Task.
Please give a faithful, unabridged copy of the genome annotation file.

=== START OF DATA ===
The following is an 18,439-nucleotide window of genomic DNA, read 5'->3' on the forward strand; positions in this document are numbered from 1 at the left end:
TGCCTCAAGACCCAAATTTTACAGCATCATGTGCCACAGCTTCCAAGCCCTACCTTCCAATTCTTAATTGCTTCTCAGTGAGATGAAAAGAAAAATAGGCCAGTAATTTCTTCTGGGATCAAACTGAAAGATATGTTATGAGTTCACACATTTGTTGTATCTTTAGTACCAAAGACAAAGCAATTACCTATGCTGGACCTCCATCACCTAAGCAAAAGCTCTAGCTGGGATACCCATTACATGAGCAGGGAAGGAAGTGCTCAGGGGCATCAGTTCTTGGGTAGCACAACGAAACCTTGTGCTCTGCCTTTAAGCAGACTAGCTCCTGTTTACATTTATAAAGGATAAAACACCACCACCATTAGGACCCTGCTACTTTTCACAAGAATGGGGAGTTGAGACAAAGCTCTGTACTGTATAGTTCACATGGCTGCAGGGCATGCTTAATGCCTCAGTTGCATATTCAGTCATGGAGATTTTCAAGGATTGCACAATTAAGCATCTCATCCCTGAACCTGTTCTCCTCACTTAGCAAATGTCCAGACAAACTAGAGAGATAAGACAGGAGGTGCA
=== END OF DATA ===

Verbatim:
The following is an 18,439-nucleotide window of genomic DNA, read 5'->3' on the forward strand; positions in this document are numbered from 1 at the left end:
TGCCTCAAGACCCAAATTTTACAGCATCATGTGCCACAGCTTCCAAGCCCTACCTTCCAATTCTTAATTGCTTCTCAGTGAGATGAAAAGAAAAATAGGCCAGTAATTTCTTCTGGGATCAAACTGAAAGATATGTTATGAGTTCACACATTTGTTGTATCTTTAGTACCAAAGACAAAGCAATTACCTATGCTGGACCTCCATCACCTAAGCAAAAGCTCTAGCTGGGATACCCATTACATGAGCAGGGAAGGAAGTGCTCAGGGGCATCAGTTCTTGGGTAGCACAACGAAACCTTGTGCTCTGCCTTTAAGCAGACTAGCTCCTGTTTACATTTATAAAGGATAAAACACCACCACCATTAGGACCCTGCTACTTTTCACAAGAATGGGGAGTTGAGACAAAGCTCTGTACTGTATAGTTCACATGGCTGCAGGGCATGCTTAATGCCTCAGTTGCATATTCAGTCATGGAGATTTTCAAGGATTGCACAATTAAGCATCTCATCCCTGAACCTGTTCTCCTCACTTAGCAAATGTCCAGACAAACTAGAGAGATAAGACAGGAGGTGCA